# How does extending a Chern-Simons theory to the bulk fix potential singularities?

According to ref.1 (§A.3), the naive definition of Chern-Simons $$S[A]=k\int_M \mathrm{CS}[A]\tag{A.17}$$ is ill-defined, because $$A$$ may have "Dirac string singularities". The solution is to extend $$M$$ to the bulk, such that $$M=\partial X$$, and define $$S[A]=k\int_X c(F)\tag{A.18}$$ with $$c$$ the Chern form of $$F=\mathrm dA$$. It is argued that, provided $$k$$ is properly quantised, this integral is independent of $$X$$ and of the extension of $$A$$.

But how does this procedure fix potential "Dirac string singularities"? We are integrating over all $$A$$, and therefore we will have singular configurations regardless of whether we use $$\mathrm A.17$$ or $$\mathrm A.18$$. How does extending $$A$$ into the bulk help remove these singular configurations?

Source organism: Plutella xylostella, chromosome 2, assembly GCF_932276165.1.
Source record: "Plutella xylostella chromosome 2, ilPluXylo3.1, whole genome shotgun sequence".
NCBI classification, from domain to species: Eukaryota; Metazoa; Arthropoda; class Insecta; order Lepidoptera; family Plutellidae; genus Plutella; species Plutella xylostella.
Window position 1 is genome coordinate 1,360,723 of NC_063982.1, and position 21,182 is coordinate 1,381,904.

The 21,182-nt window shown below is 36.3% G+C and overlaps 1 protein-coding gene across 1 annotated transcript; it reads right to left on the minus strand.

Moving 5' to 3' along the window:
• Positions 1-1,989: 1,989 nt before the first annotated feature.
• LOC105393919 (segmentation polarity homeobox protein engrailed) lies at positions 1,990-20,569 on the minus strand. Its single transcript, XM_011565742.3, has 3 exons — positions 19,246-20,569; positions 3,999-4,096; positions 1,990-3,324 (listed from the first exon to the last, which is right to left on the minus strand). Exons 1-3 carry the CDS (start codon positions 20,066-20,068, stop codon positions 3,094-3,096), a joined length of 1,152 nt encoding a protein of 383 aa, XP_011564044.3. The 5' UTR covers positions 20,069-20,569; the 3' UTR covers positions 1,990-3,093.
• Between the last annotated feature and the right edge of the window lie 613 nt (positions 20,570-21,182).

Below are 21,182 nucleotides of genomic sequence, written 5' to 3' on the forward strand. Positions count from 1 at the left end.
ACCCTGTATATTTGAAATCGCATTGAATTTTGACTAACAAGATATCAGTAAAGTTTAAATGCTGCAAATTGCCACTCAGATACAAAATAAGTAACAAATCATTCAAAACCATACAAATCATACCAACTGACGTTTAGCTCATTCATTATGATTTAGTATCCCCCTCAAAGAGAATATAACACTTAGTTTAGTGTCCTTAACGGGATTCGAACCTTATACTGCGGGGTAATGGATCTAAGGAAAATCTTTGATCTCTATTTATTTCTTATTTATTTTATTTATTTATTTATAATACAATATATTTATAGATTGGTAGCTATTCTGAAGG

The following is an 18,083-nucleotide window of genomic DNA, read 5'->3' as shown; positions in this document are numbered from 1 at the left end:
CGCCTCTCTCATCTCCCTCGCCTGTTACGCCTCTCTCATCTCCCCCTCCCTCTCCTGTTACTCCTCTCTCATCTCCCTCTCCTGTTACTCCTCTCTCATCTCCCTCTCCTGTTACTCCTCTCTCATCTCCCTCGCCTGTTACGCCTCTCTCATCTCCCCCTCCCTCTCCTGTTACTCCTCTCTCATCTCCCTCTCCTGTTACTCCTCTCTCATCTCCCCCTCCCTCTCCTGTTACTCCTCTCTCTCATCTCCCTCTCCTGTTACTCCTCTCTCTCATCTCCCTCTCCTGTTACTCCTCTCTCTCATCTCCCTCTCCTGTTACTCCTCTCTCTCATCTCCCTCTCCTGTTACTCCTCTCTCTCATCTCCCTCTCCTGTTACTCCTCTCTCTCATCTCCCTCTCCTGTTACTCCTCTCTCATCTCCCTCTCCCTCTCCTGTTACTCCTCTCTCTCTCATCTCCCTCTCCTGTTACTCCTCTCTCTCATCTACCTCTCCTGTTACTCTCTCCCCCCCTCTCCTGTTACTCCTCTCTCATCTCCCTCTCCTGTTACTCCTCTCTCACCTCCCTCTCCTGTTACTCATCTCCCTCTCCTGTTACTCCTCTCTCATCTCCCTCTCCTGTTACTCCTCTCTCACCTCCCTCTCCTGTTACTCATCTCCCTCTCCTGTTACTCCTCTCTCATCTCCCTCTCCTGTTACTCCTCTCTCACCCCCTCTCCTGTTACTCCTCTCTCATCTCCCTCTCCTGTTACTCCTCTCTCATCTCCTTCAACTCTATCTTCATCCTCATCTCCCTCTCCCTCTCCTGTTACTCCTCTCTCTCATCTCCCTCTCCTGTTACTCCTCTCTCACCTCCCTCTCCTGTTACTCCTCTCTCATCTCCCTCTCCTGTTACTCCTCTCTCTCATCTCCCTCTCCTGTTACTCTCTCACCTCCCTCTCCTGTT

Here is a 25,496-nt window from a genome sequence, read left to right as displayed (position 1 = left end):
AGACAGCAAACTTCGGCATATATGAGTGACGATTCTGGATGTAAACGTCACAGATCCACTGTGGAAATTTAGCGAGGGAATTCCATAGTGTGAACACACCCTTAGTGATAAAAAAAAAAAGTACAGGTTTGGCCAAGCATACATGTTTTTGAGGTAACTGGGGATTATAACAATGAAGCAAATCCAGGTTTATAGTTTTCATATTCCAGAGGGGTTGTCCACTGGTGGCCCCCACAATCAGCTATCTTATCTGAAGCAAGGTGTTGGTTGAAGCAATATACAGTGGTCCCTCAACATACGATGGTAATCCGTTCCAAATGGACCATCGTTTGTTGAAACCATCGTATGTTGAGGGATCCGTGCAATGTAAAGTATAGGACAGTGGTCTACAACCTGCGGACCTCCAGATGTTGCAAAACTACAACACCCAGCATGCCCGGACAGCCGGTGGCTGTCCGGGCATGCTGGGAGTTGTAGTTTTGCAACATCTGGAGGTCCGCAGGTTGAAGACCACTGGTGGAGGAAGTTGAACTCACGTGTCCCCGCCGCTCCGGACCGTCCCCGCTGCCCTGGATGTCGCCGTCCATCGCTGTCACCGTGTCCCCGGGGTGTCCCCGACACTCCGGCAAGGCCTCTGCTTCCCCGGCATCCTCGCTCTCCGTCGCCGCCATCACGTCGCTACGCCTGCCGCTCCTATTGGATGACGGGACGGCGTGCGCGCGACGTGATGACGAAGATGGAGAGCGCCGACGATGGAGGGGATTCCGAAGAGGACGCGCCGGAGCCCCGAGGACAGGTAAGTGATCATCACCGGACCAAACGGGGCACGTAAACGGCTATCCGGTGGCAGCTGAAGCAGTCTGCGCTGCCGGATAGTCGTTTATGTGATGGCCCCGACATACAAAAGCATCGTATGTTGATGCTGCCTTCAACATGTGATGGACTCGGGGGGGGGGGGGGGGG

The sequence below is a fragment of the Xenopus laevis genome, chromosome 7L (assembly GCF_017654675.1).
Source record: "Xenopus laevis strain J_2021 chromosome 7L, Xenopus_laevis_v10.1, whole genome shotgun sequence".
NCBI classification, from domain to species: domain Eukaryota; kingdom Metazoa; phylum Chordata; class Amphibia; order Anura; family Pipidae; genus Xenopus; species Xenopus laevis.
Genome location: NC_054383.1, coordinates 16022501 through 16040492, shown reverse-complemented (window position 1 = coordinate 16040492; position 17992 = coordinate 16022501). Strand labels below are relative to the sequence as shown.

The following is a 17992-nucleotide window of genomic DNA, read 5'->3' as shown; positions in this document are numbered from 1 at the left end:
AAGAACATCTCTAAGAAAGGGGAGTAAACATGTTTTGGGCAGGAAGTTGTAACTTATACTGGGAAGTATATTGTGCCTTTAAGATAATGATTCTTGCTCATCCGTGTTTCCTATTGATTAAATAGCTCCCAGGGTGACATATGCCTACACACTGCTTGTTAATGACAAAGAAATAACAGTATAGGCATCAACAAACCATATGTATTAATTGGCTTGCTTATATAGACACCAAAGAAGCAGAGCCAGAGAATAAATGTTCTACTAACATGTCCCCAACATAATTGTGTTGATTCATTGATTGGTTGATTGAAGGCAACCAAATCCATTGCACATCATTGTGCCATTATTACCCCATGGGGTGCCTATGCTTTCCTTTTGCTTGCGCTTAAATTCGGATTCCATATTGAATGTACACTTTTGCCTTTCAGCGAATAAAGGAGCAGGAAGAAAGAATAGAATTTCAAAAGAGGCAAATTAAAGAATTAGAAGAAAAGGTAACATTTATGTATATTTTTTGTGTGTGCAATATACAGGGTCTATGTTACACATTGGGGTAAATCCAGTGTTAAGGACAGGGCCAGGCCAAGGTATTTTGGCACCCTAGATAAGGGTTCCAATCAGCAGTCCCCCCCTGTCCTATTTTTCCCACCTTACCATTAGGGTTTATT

References.

1. N. Seiberg, E. Witten, Gapped Boundary Phases of Topological Insulators via Weak Coupling, https://arxiv.org/abs/1602.04251.

## 1 Answer

If the three-manifold $$M$$ contains a two-manifold $$\Sigma$$ such that the field strength $$F$$ is smooth on $$\Sigma$$ but

$$\int_\Sigma F \neq 0 \ ,$$

then we can not find a smooth $$A$$ on $$\Sigma$$ such that $$F = d A$$. the Chern-Simons density

$$CS[A] \sim A \wedge F$$

contains the well-defined $$F$$, but also the ill-defined $$A$$, so its not clear whether its integral makes sense.

On the other hand, the square of the first Chern form

$$c(F) \sim F \wedge F$$

is well-defined even in the presence of monopoles, so we can integrate it. To stress: the singular $$A$$ are still integrated over, but they give a finite result.